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Best Rounds of 2013 (and the best round ever?)

The 2013 PGA Tour season concluded today at the Tour Championship. I hope to write some more comprehensive season retrospectives in the next few months, but with events remaining on both the and European Tours, a complete recap will come at the end of the calendar year. However, a short post on the best PGA Tour rounds of the season is appropriate. These are the top-five rounds relative to the field and adjusted for the strength of the field (so a 67 at Merion is roughly equal to a 61 at TPC Scottsdale).

5. Boo Weekley, 4th round at the Tampa Bay Championship
The Copperhead Course at Innisbrook is considered fairly difficult and averaged a 71.6 during the final round. Weekley started the round six back of the trio of Justin Leonard, Kevin Streelman, and George Coetzee and in 35th place, but jumped all the way to solo 2nd with a 63, 8.6 strokes better than the field. Weekley followed up this performance with his first victory since 2008 at the Colonial.

4. Keegan Bradley, 1st round at the Byron Nelson Championship
Keegan’s opening round 60 was the second on the PGA Tour in 2013, following Phil’s 60 at the Waste Management Open on a very easy TPC Scottsdale course. The field played TPC Four Seasons in 69.8 that day. Keegan entered the final round in the lead, but Sang-Moon Bae beat him by a stroke to claim his first PGA Tour title.

3. Tiger Woods, 2nd round at the WGC-Bridgestone
Tiger has always dominated at Firestone, but this year’s seven stroke victory was something special. His 2nd round 61 followed a first round 66 and opened up a comfortable seven stroke lead that he would take into the clubhouse Sunday. The field played Firestone in 71.2 during this round.

2. Matt Kuchar, 3rd round at the BMW Championship
This round got lost in the hoopla around the #1 round on this list, but Kuchar shot a 61 when Conway Farms played to a 70.3. Unfortunately for Kuchar, he started the round 16 strokes back of the leader and followed his 61 with a 73 to finish T24. His week was a pretty good example of why momentum likely doesn’t exert influence over golf performance.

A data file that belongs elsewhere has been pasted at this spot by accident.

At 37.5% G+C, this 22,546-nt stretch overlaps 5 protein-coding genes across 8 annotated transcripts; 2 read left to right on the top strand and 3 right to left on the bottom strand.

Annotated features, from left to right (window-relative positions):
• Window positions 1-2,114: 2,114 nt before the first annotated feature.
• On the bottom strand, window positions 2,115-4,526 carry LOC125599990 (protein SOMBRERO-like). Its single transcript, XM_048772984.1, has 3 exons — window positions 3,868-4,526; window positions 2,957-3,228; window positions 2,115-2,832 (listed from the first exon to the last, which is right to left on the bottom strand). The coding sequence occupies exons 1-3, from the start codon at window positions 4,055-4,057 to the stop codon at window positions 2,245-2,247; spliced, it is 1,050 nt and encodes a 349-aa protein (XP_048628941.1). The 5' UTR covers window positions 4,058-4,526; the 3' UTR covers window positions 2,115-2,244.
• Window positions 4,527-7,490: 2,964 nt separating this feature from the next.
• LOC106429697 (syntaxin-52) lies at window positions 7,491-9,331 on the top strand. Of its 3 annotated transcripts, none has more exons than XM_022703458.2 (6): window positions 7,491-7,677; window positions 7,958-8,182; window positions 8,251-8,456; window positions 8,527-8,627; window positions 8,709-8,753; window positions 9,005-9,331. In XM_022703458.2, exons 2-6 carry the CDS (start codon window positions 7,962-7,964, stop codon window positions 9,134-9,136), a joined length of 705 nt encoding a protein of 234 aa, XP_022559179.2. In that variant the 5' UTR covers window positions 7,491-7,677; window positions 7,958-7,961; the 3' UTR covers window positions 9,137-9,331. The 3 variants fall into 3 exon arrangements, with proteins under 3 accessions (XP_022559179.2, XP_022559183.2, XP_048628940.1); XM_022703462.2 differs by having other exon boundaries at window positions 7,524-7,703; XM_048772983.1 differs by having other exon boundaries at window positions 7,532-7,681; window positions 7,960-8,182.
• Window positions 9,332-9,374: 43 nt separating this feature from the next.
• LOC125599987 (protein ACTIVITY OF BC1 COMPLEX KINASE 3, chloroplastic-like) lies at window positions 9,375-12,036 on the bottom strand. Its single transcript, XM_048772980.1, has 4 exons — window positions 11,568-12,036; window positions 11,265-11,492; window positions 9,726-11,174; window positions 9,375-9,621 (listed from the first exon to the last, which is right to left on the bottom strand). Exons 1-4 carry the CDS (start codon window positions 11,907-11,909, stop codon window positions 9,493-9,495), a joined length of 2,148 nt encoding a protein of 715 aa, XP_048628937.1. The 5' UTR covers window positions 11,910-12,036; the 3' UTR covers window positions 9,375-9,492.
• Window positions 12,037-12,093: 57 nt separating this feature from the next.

1. Jim Furyk, 2nd round at the BMW Championship
It’s funny that Conway Farms was lit-up for the two best rounds of the year as it actually played much more difficult than either East Lake or TPC Boston, which saw a 64 and 62 as the lowest rounds. The field shot 71.1, meaning Furyk’s round registered around 13 strokes better than what an average PGA Tour player would’ve shot that day. Like Kuchar, Furyk didn’t play particularly well in the other three rounds and settled for solo third.

I haven’t checked my entire database, but I’m pretty confident it is the best round on the three major tours since at least 2008. The other two 59s (Appleby in 2010 at the Greenbrier and Goydos in 2010 at the John Deere) came on very easy courses, as did David Duval’s 59 at the 1999 Bob Hope Classic and Chip Beck’s 59 at the Las Vegas Invitational. Bill Barnwell investigated where it ranks all-time at Grantland and determined it was 9th best all-time. He didn’t adjust for the talent of the field however (the BMW field was around 0.3 standard deviations better than PGA average) which would boost Furyk’s round above all but the top four on Barnwell’s list and make it the best round since 1996.